Frank Tashlin made the Looney Tunes and Merrie Melodies cartoons and you know, that’s pretty much what this movie is. It’s a cartoon come beautiful and wonderfully to life. He’d work with Jerry Lewis on six of his solo films (Rock-A-Bye Baby, The Geisha Boy, Cinderfella, It’s Only Money, Who’s Minding the Store? and The Disorderly Orderly) and then work with Jayne Mansfield again on the movie Will Success Spoil Rock Hunter? He also wrote the Don Knotts film The Shakiest Gun in the West.

I knew I would love this movie in the first few seconds, when Tom Ewell introduces the film by showing how CinemaScope and the colors by DeLuxe work. It’s an astounding moment that breaks the fourth wall before it has even been built.

A mobster who runs the slots, Marty “Fats” Murdock (Edmond O’Brien), has one dream. He wants his girl, Jerri Jordan (Mansfield), to be a singer. She has no talent, but he knows that press agent Tom Miller (Ewell, who is best known for The Seven Year Itch and whose last movie was Rodney Dangerfield’s Easy Money) can get the job done. Even better, he never hits on his clients.

Murdock is obsessed with a song he wrote, “Rock Around the Rock Pile,” and Miller has to go to enemy territory and sell the song to another mobster, Wheeler (John Emery, Kronos), who rules the jukeboxes.

There’s all manner of romantic confusion and a gang war over jukeboxes, which was actually a thing once. All ends well, with Jerri confessing that she really can sing and Murdock letting her know that he doesn’t want to marry her, so she can go off and be with Tom, the man she loves. The wedding dress that Mansfield wears here was loaned to her for her wedding to Mickey Hargitay.

Oh yeah — and Juanita Moore, from Imitation of Life, is in this. That’s what normal folks know her from. Me, I recognized her as Momma from Abby right away.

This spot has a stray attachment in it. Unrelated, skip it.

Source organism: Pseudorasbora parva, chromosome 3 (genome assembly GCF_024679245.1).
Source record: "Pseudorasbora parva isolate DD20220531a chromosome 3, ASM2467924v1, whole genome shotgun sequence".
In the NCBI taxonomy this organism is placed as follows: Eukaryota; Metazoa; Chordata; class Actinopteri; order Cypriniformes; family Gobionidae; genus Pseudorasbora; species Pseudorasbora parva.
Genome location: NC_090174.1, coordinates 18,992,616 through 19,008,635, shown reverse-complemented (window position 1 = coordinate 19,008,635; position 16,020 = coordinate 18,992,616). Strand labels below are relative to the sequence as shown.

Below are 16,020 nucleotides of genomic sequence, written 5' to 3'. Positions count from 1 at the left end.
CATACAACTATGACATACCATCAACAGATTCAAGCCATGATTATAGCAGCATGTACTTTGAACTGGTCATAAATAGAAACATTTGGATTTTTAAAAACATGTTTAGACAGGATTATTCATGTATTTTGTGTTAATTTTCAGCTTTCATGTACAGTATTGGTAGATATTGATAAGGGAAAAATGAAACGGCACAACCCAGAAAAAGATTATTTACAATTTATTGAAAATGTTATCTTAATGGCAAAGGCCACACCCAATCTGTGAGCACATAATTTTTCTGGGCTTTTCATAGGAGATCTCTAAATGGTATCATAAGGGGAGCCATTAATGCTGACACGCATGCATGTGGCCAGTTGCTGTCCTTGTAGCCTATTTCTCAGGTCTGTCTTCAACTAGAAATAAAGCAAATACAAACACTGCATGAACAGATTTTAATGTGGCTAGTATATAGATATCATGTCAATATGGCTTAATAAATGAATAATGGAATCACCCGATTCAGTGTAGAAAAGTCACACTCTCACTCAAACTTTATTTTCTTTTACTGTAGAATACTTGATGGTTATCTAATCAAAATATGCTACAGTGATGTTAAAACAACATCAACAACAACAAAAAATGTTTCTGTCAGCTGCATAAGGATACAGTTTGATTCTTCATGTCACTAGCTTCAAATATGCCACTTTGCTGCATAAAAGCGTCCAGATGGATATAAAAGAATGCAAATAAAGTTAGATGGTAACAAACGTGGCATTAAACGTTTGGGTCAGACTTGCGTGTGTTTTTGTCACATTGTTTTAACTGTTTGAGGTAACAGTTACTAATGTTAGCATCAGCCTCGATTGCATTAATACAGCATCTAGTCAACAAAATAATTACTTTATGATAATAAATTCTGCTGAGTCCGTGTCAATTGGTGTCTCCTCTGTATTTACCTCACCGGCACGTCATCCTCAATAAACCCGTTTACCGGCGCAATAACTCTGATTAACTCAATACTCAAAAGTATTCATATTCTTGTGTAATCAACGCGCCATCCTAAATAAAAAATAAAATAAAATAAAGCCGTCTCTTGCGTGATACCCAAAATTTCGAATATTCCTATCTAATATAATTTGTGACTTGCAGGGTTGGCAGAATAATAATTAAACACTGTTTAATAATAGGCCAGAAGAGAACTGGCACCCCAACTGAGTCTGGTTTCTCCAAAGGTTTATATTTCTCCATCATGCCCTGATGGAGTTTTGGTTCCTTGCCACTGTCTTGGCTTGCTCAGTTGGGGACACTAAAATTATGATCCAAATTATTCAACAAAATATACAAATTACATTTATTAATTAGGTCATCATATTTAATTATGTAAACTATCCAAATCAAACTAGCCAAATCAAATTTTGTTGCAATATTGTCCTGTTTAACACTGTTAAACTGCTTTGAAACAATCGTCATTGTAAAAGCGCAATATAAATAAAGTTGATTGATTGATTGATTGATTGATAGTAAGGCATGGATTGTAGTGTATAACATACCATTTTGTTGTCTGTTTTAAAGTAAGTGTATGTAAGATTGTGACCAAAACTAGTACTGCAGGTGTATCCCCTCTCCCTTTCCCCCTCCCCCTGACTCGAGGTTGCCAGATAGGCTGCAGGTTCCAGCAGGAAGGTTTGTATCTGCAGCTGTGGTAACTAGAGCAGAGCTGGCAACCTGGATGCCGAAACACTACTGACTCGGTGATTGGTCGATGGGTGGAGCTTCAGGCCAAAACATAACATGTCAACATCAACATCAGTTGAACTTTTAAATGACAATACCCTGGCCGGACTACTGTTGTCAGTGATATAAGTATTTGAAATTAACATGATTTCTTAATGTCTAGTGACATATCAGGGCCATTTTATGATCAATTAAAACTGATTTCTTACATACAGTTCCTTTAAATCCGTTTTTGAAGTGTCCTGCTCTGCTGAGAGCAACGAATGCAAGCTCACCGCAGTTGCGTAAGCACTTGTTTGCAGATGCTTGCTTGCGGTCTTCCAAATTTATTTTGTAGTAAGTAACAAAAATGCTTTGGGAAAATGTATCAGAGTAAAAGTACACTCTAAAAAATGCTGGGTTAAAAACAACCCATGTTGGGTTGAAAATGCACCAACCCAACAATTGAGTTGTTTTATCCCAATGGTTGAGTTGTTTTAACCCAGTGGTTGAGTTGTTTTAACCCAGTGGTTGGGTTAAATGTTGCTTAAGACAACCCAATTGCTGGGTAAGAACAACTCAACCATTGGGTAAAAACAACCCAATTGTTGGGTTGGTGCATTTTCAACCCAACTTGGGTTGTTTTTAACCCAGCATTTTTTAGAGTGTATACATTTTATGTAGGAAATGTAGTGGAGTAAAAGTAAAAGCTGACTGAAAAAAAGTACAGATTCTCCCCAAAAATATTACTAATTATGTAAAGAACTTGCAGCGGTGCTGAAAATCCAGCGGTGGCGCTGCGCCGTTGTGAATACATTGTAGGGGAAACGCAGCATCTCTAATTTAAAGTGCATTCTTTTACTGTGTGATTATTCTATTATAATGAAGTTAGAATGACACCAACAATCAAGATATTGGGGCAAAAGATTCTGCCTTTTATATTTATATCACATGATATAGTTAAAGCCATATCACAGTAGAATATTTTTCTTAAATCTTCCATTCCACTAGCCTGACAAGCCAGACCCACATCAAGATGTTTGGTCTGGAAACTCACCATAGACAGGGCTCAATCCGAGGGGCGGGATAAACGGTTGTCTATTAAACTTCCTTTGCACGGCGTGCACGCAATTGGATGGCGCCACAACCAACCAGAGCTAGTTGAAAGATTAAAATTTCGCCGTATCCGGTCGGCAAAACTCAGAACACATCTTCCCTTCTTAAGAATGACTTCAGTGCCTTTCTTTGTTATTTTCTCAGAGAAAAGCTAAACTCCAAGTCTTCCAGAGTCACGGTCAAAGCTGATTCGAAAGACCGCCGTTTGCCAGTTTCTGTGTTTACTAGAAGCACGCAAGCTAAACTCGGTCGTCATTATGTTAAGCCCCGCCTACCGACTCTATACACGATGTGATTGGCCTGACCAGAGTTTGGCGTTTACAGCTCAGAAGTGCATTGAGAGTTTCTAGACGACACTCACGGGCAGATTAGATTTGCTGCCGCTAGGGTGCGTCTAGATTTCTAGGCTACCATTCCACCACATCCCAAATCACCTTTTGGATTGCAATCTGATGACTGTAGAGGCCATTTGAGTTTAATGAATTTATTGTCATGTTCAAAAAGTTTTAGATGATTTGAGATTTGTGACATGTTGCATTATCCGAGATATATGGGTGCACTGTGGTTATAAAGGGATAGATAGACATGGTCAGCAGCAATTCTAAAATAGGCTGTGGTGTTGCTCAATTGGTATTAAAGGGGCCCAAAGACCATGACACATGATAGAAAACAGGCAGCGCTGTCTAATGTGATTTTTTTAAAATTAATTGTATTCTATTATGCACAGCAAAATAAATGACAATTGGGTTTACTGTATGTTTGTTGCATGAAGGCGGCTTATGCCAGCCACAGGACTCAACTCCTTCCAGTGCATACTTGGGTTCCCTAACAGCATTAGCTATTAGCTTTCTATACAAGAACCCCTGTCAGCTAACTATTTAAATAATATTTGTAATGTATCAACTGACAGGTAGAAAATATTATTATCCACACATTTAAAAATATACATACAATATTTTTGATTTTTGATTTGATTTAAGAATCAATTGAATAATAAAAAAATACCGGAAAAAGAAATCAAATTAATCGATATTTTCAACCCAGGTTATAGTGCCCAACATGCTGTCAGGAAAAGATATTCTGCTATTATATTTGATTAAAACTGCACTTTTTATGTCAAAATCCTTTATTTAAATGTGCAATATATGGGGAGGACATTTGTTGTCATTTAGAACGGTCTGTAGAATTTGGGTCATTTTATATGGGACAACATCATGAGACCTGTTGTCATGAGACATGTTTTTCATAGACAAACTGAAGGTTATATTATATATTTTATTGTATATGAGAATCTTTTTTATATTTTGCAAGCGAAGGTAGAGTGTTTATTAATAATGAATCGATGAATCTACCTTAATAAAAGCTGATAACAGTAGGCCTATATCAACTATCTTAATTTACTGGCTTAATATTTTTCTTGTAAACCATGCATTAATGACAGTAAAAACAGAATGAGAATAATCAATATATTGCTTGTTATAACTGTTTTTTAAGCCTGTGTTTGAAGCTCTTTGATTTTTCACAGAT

The real reason to watch this — beyond the rainbow of colors ready to bathe your eyes in perfect beauty and majesty — are the performances by Fats Domino, Little Richard, Eddie Cochran, The Platters, Gene Vincent, Eddie Fontaine and more.

In The Beatles Anthology, Paul McCartney discusses how John Lennon learned how to play guitar from watching Cochran in this movie. It meant so much to them that they cut the recording of “Birthday” at Abbey Road Studios short to watch its 1968 British TV debut. Jimmy Page and Jeff Beck also claimed that this movie was a big influence.

Speaking of influence, some feel that Elvis was directly inspired by the dancing for “Rock Around the Rockpile,” which was somewhat of an imitation of him anyway, and may have used the look of this scene when he made Jailhouse Rock. The makers of The Girl Can’t Help It wanted Elvis for this film, but dealing with Colonel Tom Parker proved to be too much to deal with, as his asking price for one Elvis song was too expensive.

Want to love this movie even more? Listen to John Waters discuss it on the British DVD release. He would also tell the Directors Guild of America Quarterly, “This wasn’t a movie that my boy classmates wanted to see or cared about. They weren’t interested in discussing Jayne Mansfield’s complete lack of roots. I really had no one that I could be enthusiastic with about it. So it was a private secret of mine, this movie.”

Waters based so much of the character of Divine — she would even come on stage to the song “The Girl Can’t Help It” — from Mansfield. He also points out that Little Richard’s mustache in this movie had such an impact on him that he’s had it for his entire life.

This film is pure greatness on a level that very few movies ever hope to reach. You can watch it on YouTube.

Mansfield 66/67 (2017)

The title of this movie refers to the last two years of the turbulent life of Jayne Mansfield, as she careens through bad relationships, addictions, lowered career expectations and, perhaps, membership in the Church of Satan.